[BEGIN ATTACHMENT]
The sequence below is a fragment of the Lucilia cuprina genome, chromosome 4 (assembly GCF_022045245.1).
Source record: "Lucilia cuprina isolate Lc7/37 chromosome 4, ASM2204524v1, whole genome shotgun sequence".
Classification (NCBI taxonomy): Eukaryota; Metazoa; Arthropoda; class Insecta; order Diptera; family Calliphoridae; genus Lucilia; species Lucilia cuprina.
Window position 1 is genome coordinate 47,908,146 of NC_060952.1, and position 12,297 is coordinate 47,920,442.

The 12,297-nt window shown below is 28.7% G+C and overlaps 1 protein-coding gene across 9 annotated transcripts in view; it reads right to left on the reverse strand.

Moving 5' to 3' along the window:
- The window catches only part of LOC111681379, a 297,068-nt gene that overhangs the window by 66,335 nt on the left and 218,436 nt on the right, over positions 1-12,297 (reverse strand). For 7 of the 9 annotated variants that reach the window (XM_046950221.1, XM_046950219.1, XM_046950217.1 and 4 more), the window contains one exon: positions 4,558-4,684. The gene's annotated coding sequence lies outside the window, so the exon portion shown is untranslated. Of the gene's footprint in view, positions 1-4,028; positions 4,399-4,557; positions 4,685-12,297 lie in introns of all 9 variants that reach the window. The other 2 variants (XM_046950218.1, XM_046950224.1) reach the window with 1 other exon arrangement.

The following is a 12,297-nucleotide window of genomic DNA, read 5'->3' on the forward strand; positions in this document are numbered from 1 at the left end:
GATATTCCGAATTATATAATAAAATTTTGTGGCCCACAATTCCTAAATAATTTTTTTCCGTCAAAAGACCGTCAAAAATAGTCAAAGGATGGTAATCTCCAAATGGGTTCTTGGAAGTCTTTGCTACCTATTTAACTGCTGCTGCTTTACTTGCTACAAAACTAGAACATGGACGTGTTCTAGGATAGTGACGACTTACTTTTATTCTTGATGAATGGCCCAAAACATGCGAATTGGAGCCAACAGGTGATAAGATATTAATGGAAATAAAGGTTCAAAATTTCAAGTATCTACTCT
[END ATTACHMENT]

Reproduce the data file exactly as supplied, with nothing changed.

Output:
The sequence below is a fragment of the Lucilia cuprina genome, chromosome 4 (assembly GCF_022045245.1).
Source record: "Lucilia cuprina isolate Lc7/37 chromosome 4, ASM2204524v1, whole genome shotgun sequence".
Classification (NCBI taxonomy): Eukaryota; Metazoa; Arthropoda; class Insecta; order Diptera; family Calliphoridae; genus Lucilia; species Lucilia cuprina.
Window position 1 is genome coordinate 47,908,146 of NC_060952.1, and position 12,297 is coordinate 47,920,442.

The 12,297-nt window shown below is 28.7% G+C and overlaps 1 protein-coding gene across 9 annotated transcripts in view; it reads right to left on the reverse strand.

Moving 5' to 3' along the window:
- The window catches only part of LOC111681379, a 297,068-nt gene that overhangs the window by 66,335 nt on the left and 218,436 nt on the right, over positions 1-12,297 (reverse strand). For 7 of the 9 annotated variants that reach the window (XM_046950221.1, XM_046950219.1, XM_046950217.1 and 4 more), the window contains one exon: positions 4,558-4,684. The gene's annotated coding sequence lies outside the window, so the exon portion shown is untranslated. Of the gene's footprint in view, positions 1-4,028; positions 4,399-4,557; positions 4,685-12,297 lie in introns of all 9 variants that reach the window. The other 2 variants (XM_046950218.1, XM_046950224.1) reach the window with 1 other exon arrangement.

The following is a 12,297-nucleotide window of genomic DNA, read 5'->3' on the forward strand; positions in this document are numbered from 1 at the left end:
GATATTCCGAATTATATAATAAAATTTTGTGGCCCACAATTCCTAAATAATTTTTTTCCGTCAAAAGACCGTCAAAAATAGTCAAAGGATGGTAATCTCCAAATGGGTTCTTGGAAGTCTTTGCTACCTATTTAACTGCTGCTGCTTTACTTGCTACAAAACTAGAACATGGACGTGTTCTAGGATAGTGACGACTTACTTTTATTCTTGATGAATGGCCCAAAACATGCGAATTGGAGCCAACAGGTGATAAGATATTAATGGAAATAAAGGTTCAAAATTTCAAGTATCTACTCT